How Conflict Shaped Us
By Margaret MacMillan
After the Napoleonic Wars ended on the fields of France, in 1814, many British took to wearing dentures that had been pried from the dead on the battlefield — “Waterloo teeth,” they were called. Scavengers scoured the same fields for bones, of both men and animals, and shipped millions of bushels to Yorkshire, where they were ground into dust and used for fertilizer.
So recounts Margaret MacMillan, the Canadian historian, in “War: How Conflict Shaped Us,” her richly eclectic discussion of how culture and society have been molded by warfare throughout history. As the above anecdotes suggest, MacMillan argues that war — fighting and killing — is so intimately bound up with what it means to be human that viewing it as an aberration misses the point; it’s in our bones. “War is waged by men; not beasts, or by gods,” MacMillan writes, quoting Frederic Manning, a poet and novelist of World War I. “To call it a crime against mankind is to miss at least half its significance.”
“War” is not a long book, only 272 pages of text, but it’s as colorful and tightly woven as a Persian carpet, showing us not just the many ways that men and women make war, but how war makes women and men. In another scholar’s hands, “War” might come across as a work of dry political theory, but as anyone who has read “Paris 1919” — her vivid account of the Versailles Conference at the end of World War I — can attest, MacMillan writes with enormous ease, and practically every page of this book is interesting, even entertaining.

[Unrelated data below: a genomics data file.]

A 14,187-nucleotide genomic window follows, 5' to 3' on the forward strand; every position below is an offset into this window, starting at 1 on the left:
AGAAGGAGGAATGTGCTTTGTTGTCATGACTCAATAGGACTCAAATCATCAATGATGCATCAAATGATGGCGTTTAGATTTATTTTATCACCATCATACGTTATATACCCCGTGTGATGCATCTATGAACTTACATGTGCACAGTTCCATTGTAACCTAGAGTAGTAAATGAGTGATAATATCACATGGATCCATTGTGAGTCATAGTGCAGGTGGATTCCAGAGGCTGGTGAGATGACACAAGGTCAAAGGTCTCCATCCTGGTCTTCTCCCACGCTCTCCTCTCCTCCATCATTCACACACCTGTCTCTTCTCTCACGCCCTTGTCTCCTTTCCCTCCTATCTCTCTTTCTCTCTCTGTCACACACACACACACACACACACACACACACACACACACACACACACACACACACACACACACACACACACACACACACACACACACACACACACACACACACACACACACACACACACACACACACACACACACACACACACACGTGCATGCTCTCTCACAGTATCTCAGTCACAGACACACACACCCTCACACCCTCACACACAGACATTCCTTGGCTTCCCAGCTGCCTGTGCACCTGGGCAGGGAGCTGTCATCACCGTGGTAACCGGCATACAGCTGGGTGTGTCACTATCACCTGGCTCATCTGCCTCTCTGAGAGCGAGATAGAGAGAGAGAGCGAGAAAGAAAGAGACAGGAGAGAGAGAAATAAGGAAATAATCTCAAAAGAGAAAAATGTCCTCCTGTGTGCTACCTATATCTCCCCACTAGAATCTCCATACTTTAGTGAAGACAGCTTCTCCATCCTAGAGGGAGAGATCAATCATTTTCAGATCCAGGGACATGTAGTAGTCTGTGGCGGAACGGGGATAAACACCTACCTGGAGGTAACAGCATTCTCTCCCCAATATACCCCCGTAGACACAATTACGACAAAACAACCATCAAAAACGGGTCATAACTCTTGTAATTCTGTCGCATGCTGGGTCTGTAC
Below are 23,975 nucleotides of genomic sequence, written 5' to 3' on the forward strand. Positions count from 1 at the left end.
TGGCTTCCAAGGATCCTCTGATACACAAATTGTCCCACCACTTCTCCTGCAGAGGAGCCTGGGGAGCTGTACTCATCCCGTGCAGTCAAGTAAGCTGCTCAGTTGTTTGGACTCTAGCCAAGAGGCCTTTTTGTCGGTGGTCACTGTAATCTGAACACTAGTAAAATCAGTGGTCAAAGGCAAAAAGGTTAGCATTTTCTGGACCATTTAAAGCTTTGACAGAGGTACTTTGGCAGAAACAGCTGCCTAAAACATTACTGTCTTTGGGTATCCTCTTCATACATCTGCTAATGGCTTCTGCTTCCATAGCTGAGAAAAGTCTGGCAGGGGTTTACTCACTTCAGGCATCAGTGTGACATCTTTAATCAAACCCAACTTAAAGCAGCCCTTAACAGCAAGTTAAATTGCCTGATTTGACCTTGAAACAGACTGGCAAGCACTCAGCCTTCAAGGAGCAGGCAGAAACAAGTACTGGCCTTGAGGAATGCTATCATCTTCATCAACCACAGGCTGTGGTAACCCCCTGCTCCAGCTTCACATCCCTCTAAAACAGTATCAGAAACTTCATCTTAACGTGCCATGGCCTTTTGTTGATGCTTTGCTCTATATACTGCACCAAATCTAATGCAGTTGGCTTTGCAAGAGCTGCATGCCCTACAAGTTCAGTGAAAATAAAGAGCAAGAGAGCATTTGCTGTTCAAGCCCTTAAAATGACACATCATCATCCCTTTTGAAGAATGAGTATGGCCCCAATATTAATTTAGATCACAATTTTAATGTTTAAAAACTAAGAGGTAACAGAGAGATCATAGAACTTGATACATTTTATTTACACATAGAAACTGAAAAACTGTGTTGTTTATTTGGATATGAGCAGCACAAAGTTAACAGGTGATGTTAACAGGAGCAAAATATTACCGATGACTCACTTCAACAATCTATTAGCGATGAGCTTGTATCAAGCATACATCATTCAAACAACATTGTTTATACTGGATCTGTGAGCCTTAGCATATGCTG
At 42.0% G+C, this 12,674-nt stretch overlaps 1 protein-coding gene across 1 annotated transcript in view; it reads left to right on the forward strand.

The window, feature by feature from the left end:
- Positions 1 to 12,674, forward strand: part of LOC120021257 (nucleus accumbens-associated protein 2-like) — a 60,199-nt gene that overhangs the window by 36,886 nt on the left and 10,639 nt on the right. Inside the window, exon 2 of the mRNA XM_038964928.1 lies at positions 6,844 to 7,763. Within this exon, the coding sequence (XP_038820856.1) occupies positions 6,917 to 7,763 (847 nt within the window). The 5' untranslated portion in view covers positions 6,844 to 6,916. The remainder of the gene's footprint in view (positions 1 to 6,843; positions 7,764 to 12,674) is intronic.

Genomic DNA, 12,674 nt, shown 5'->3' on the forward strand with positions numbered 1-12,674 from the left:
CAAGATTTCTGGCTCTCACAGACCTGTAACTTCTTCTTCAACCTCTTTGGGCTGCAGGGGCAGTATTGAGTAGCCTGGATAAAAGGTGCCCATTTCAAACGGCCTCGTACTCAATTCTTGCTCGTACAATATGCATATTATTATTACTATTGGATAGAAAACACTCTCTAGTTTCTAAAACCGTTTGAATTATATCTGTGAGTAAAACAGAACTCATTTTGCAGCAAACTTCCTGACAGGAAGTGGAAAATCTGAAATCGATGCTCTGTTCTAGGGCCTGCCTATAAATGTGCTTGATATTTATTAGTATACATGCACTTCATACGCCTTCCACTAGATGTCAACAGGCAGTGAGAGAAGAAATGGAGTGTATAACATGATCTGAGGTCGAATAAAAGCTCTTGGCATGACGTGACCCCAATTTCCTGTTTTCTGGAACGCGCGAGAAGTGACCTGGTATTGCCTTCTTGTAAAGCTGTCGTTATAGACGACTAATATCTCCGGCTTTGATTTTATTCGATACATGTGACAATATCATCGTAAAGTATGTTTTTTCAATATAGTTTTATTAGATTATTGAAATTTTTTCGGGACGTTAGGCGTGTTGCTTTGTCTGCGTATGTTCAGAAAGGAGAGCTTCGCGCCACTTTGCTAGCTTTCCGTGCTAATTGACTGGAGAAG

[ This book was one of our most anticipated titles of October. See the full list. ]
“War” opens with the story of Ötzi, the prehistoric man whose body was discovered by two hikers in the Italian Alps in 1991. Ötzi died more than 5,000 years ago, but his body, long encased in glacial ice, was remarkably well preserved; his last meal, of dried meat, fruit and possibly bread, was still in his stomach, and his leather cap and cloak of woven grass were still on his body. While scientists initially speculated that Ötzi had died alone, having lost his way, further investigation revealed an arrowhead embedded in his shoulder and contusions on his skull. Ötzi was murdered, it appears, and he may have even fought with his killer. (Blood was found on his knife.) “Ötzi is by no means the only piece of evidence we have that early humans, certainly by the time of the late Stone Age, made weapons, ganged up on each other and did their best to finish each other off,” MacMillan writes.